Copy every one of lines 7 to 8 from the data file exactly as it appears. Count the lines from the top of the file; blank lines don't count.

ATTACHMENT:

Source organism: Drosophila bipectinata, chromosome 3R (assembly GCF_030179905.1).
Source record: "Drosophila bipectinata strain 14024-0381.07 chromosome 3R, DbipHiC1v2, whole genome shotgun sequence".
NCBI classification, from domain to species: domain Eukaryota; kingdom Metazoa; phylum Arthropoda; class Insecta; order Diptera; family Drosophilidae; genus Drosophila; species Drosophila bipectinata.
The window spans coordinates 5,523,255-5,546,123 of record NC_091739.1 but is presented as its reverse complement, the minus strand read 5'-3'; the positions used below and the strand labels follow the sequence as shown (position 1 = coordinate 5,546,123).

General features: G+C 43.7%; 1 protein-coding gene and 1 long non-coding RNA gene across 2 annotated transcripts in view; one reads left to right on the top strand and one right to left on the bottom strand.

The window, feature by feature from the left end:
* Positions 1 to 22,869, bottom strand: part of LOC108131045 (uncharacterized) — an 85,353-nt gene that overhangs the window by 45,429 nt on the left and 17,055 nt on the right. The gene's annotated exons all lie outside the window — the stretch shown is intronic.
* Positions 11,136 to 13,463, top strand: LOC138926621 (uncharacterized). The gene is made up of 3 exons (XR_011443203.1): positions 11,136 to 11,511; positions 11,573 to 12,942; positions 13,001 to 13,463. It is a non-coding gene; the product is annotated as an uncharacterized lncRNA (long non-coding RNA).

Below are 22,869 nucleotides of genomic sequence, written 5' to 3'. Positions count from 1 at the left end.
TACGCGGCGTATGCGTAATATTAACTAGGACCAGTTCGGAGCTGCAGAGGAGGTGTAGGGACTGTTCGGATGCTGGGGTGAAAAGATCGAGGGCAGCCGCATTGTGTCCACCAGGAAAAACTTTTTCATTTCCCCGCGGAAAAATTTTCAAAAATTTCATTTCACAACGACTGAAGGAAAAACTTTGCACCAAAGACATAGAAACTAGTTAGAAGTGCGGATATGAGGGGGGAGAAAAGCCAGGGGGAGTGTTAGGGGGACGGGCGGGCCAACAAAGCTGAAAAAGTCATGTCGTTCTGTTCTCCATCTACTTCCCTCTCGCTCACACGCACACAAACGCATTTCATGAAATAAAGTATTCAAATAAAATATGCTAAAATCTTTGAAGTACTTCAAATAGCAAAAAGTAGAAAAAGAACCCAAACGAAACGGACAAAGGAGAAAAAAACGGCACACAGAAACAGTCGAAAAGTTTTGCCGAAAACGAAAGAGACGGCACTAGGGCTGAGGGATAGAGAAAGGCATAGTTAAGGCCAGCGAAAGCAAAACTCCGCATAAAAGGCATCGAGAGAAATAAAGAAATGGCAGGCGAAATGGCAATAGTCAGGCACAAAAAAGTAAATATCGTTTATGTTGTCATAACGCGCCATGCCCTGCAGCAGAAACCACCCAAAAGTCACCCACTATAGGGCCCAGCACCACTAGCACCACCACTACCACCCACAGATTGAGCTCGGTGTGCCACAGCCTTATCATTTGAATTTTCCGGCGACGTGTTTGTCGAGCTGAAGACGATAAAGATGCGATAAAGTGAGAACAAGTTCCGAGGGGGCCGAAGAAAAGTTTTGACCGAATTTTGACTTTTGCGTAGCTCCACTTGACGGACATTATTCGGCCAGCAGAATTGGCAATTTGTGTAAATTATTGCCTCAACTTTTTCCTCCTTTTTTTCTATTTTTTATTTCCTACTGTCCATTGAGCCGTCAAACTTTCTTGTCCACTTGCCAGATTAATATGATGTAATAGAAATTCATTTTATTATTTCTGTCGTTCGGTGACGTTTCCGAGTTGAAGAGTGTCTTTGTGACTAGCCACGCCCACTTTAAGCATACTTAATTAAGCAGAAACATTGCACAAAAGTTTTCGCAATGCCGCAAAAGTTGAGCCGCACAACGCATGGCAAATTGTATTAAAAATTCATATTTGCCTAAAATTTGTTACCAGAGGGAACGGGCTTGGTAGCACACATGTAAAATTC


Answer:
* Positions 1 to 22,869, bottom strand: part of LOC108131045 (uncharacterized) — an 85,353-nt gene that overhangs the window by 45,429 nt on the left and 17,055 nt on the right. The gene's annotated exons all lie outside the window — the stretch shown is intronic.
* Positions 11,136 to 13,463, top strand: LOC138926621 (uncharacterized). The gene is made up of 3 exons (XR_011443203.1): positions 11,136 to 11,511; positions 11,573 to 12,942; positions 13,001 to 13,463. It is a non-coding gene; the product is annotated as an uncharacterized lncRNA (long non-coding RNA).